Follow David on Twitter.
I was never going to enjoy the Olympics, being as it is a taxpayer funded circus; I am the original Olympic grinch, boring fellow Sixth Formers back in 2005 about the cost, the growing deficit, and of course taxes. Yet what I wasn't expecting was an Opening Ceremony that I still remember in utter disbelief, a social worker's history of Britain, one thousand years of history dumbed down into a leftist narrative - peasant ruritania swept away by top hatted industrialists and their satanic mills before being vanquished by pop music - with at the centre a paganistic fire ceremony, the Fire God's name ablaze across the ground: NHS. It was bizarre, wasn't it?
Of course, as befits a "national religion" that in those moments assumed national idol status, any criticism is deemed heretical. To comment that the NHS worship was inappropriate, that such a feature was left-wing and quasi-Soviet in character, to dare suggest that the NHS isn't the "envy of the world", is to invite and incite the angry mob, pitchforks and flaming Olympic torches in hand. To have anything but undying love for the NHS, anything but unqualified praise and admiration, is to be "unpatriotic" and "insulting to the NHS staff".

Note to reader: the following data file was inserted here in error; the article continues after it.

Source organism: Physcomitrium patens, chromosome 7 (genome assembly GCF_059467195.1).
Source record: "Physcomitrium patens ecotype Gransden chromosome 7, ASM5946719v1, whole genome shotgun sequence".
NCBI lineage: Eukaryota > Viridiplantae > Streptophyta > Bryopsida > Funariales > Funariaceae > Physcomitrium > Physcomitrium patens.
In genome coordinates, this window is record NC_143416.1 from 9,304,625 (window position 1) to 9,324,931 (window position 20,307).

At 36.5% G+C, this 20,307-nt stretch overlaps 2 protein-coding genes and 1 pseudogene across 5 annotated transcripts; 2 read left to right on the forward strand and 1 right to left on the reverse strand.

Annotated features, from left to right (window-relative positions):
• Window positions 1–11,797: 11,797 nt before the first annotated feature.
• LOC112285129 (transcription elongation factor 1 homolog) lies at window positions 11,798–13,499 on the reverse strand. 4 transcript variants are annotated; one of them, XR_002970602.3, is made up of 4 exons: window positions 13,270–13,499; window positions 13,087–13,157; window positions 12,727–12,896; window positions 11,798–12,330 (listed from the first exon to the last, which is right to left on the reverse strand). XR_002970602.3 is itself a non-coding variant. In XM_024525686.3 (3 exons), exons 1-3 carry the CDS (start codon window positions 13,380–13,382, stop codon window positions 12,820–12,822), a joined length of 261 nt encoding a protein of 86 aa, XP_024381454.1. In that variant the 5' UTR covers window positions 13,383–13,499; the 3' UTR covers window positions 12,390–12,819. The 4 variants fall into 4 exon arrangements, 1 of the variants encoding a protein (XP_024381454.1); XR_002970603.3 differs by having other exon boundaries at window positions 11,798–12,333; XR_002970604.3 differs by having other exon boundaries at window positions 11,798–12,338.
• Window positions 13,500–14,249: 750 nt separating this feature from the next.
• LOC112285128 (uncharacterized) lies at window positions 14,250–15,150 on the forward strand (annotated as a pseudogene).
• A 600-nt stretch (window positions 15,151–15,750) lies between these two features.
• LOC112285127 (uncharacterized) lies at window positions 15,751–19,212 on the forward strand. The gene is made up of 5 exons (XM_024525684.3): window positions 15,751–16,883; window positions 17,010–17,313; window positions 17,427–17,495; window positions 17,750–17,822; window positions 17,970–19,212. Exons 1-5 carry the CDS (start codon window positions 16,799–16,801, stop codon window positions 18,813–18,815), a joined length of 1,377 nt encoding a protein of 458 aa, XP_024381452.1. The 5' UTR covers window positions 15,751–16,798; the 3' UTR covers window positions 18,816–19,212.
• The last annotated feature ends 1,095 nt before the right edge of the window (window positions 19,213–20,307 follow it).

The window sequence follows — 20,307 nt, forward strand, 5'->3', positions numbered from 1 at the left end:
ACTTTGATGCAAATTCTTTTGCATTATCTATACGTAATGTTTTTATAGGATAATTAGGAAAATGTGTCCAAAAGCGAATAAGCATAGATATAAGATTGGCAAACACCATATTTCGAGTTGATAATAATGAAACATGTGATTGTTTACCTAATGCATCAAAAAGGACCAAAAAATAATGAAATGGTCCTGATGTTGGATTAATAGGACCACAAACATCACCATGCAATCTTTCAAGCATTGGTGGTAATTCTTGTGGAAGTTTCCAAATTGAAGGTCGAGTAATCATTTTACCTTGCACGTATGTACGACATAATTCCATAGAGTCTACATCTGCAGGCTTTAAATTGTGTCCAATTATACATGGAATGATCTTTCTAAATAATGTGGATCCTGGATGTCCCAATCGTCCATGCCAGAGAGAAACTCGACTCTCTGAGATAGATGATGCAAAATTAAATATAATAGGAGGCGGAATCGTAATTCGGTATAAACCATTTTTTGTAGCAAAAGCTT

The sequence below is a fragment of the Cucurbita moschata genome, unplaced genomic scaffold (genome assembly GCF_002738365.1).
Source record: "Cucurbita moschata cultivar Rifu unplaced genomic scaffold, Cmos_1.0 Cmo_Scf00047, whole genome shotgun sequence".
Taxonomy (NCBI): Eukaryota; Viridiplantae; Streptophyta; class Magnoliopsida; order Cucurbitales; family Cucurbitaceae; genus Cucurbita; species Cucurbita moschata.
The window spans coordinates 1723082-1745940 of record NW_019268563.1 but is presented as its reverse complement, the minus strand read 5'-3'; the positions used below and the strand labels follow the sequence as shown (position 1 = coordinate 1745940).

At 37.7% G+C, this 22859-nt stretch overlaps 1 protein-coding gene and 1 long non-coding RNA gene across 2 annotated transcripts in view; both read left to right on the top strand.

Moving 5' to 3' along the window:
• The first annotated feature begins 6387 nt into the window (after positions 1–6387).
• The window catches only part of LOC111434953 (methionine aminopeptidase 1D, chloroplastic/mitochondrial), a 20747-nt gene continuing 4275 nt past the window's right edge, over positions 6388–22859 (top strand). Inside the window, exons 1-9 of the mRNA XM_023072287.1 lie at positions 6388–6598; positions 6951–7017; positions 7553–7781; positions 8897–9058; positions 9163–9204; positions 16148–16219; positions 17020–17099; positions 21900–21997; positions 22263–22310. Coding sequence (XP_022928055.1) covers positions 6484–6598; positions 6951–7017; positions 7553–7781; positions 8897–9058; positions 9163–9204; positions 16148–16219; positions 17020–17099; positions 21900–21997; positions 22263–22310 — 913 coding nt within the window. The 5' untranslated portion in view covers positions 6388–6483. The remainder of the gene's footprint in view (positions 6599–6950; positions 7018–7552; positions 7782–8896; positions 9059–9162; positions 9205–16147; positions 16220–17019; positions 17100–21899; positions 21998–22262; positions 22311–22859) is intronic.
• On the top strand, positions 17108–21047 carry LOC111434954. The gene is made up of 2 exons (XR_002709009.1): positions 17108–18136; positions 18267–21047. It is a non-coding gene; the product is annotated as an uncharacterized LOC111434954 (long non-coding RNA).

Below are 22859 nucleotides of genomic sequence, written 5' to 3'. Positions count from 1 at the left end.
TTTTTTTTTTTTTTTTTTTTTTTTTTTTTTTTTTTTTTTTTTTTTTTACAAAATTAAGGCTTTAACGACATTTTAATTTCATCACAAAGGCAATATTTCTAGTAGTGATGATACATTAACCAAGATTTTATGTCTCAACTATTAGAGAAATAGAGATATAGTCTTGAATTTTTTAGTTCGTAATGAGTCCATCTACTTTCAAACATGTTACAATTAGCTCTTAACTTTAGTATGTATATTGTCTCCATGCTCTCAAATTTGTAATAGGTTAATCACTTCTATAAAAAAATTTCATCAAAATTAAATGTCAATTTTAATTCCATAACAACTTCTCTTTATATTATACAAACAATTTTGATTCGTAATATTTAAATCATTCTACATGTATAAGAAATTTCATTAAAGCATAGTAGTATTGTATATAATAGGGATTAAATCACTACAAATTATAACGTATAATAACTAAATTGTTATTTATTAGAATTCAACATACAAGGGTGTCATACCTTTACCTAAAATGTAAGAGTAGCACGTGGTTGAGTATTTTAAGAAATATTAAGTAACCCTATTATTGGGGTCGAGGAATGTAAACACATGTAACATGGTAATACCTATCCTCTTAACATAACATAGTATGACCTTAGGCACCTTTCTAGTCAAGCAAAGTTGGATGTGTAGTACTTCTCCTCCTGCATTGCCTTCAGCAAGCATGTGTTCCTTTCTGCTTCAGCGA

Now you could put this reaction down to the leftwards leanings of Twitter users, from whom I received that feedback, yet the disease of delusion seems to be nationwide and epidemic in scale. Earlier this year the Commonwealth Fund researched the healthcare systems of developed nations to create an empirical structure for international comparison, which is the sort of research we should pay attention to but don't, and the results were overwhelming; on every subjective measure, across the board, Britain's NHS annihilated the competition. Us Brits were the most satisfied, the most confident, the most whole heartedly content with our healthcare, anywhere in the world, bar none; indeed if the NHS were any more popular we'd be trying to marry it, at severe risk of teenage girls standing in screaming mobs outside A&E, and having chart music songs about it. Even the Prime Minister, a late convert to Twitter, recently tweeted #welovethenhs, and the next Archbishop of Canterbury Justin Welby tweeted "NHS, annual Christmas present to the UK. #thanks4NHS."